Thanks, that's a good explanation. What do you think is silly about "ra-ra-many-worlds"? The Everett interpretation itself, or just the amount of time EY spends making fun of other interpretations?

Also, my memory may be failing me, but I thought the "mangled worlds" stuff was Nick Bostrom, and not in the QM sequence. Am I thinking of something else?

Most of the silliness is just the making fun of other teams / boosting your team stuff. But some of the silliness is in overconfidence (under-caution?) with a dash of ignorance. We still have a whole theory of everything to figure out still, after all. And until there's a derivation of the Born probabilities, many worlds isn't necessarily simpler than a model with physical collapse. Many worlds and discontinuous faster than light collapse aren't the only two options, despite the dichotomous presentation. And cetera.

The "mangled worlds" stuff is Robin Hanson's idea originally, echoed by Eliezer occasionally in the QM sequence (for example, in the most recent sequence rerun).

How accurate is the quantum physics sequence?

by Paul Crowley 1 min read17th Apr 201268 comments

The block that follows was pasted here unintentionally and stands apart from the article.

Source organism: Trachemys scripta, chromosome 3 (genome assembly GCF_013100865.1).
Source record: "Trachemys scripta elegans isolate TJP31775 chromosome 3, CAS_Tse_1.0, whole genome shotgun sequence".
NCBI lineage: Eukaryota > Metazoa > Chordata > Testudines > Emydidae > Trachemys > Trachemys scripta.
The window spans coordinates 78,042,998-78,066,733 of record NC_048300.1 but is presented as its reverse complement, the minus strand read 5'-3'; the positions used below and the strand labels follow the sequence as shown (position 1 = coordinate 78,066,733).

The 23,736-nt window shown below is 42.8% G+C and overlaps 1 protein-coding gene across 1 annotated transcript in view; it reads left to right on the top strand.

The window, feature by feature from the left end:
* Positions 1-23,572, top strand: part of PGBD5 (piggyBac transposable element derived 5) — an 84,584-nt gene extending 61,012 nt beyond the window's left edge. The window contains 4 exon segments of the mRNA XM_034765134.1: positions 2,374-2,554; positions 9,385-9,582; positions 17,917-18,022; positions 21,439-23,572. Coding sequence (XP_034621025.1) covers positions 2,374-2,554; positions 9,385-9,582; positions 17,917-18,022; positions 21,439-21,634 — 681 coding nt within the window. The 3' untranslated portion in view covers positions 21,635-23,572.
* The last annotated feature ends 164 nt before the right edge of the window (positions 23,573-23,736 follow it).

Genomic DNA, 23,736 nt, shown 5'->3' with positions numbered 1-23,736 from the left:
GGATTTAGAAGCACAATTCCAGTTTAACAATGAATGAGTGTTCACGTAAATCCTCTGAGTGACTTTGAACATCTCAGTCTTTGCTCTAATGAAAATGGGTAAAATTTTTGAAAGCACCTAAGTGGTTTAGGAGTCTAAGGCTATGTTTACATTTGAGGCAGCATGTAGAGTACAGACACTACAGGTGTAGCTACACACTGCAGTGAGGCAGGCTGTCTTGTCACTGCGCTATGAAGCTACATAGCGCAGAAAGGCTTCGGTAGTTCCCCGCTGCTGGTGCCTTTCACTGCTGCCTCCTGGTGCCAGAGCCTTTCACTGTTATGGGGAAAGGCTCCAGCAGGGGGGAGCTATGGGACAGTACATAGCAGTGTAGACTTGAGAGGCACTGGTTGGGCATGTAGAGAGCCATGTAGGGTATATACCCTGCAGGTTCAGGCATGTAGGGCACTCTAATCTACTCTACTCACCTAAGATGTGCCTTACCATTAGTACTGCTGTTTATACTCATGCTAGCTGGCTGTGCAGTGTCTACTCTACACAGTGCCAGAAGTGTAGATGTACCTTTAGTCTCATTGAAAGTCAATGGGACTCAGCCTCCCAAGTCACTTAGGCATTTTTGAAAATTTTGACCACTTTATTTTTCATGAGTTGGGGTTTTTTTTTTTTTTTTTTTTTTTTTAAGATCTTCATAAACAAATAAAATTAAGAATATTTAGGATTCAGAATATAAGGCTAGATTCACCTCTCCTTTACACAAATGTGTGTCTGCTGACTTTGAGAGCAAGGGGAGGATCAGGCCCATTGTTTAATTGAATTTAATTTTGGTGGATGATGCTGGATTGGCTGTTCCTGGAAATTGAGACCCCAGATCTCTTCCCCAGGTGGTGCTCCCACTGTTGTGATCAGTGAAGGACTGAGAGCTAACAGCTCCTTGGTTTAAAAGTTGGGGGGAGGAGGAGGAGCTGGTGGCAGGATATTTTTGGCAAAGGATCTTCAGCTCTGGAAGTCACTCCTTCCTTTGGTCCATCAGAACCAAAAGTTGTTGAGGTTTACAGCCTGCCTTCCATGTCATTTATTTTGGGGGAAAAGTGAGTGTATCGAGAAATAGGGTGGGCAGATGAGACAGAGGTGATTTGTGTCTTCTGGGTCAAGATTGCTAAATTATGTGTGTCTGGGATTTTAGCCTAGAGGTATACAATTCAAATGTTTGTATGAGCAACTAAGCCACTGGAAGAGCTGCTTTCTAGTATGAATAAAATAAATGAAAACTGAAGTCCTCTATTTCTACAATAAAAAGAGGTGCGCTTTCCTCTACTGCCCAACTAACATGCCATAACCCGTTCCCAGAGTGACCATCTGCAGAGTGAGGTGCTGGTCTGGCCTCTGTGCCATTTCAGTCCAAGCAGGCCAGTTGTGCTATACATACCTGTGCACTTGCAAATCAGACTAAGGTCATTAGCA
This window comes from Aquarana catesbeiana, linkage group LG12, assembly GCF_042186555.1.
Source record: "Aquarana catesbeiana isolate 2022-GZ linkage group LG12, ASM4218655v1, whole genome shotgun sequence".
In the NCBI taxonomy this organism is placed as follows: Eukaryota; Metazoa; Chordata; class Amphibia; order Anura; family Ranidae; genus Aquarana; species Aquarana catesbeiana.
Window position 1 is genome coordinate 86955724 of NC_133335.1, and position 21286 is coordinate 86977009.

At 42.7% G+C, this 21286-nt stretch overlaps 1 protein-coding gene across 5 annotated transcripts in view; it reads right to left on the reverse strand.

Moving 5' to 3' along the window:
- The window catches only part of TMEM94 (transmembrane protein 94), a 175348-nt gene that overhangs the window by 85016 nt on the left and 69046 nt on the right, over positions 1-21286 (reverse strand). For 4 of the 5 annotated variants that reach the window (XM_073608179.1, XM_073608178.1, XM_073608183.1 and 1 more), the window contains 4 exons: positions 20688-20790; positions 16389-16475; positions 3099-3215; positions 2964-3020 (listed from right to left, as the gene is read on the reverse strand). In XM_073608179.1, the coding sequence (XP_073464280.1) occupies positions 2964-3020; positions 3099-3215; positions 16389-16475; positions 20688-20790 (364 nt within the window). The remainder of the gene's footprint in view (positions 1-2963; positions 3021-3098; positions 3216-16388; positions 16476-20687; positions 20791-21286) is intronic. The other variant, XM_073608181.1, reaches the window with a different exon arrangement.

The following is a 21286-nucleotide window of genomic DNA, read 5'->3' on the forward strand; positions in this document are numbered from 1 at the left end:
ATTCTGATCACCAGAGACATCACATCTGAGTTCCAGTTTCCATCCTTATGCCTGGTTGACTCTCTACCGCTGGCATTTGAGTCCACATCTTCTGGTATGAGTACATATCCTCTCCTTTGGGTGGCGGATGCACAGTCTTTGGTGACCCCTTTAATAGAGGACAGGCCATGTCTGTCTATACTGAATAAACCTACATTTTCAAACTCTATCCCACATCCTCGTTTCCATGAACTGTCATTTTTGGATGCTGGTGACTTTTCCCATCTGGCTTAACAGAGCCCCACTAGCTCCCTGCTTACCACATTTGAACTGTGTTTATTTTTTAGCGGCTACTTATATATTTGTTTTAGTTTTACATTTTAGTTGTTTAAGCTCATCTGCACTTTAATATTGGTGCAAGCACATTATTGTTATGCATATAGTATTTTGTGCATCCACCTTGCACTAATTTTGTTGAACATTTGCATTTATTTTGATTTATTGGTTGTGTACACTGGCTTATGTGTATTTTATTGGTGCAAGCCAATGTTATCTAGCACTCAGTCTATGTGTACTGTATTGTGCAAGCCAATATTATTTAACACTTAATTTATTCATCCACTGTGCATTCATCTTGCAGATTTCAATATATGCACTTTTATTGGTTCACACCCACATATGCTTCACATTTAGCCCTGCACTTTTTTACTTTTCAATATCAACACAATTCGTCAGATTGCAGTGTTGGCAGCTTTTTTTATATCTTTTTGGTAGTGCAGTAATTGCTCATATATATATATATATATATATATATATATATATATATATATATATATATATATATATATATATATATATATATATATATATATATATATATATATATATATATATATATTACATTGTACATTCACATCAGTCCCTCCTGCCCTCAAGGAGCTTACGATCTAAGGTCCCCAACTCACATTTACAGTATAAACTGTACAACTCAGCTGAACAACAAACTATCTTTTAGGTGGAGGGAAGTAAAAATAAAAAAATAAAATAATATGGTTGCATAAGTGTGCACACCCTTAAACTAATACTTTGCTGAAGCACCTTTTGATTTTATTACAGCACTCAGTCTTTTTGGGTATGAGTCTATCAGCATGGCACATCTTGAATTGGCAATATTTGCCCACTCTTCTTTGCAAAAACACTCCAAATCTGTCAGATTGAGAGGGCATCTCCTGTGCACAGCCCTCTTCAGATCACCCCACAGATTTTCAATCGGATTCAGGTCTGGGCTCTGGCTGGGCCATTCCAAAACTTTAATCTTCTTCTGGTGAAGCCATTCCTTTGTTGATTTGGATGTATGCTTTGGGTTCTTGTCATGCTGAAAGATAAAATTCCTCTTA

49


Prompted by Mitchell Porter, I asked on Physics StackExchange about the accuracy of the physics in the Quantum Physics sequence:

What errors would one learn from Eliezer Yudkowsky's introduction to quantum physics?

Eliezer Yudkowsky wrote an introduction to quantum physics from a strictly realist standpoint. However, he has no qualifications in the subject and it is not his specialty. Does it paint an accurate picture overall? What mistaken ideas about QM might someone who read only this introduction come away with?

I've had some interesting answers so far, including one from a friend that seems to point up a definite error, though AFAICT not a very consequential one: in Configurations and Amplitude, a multiplication factor of i is used for the mirrors where -1 is correct.

Physics StackExchange: What errors would one learn from Eliezer Yudkowsky's introduction to quantum physics?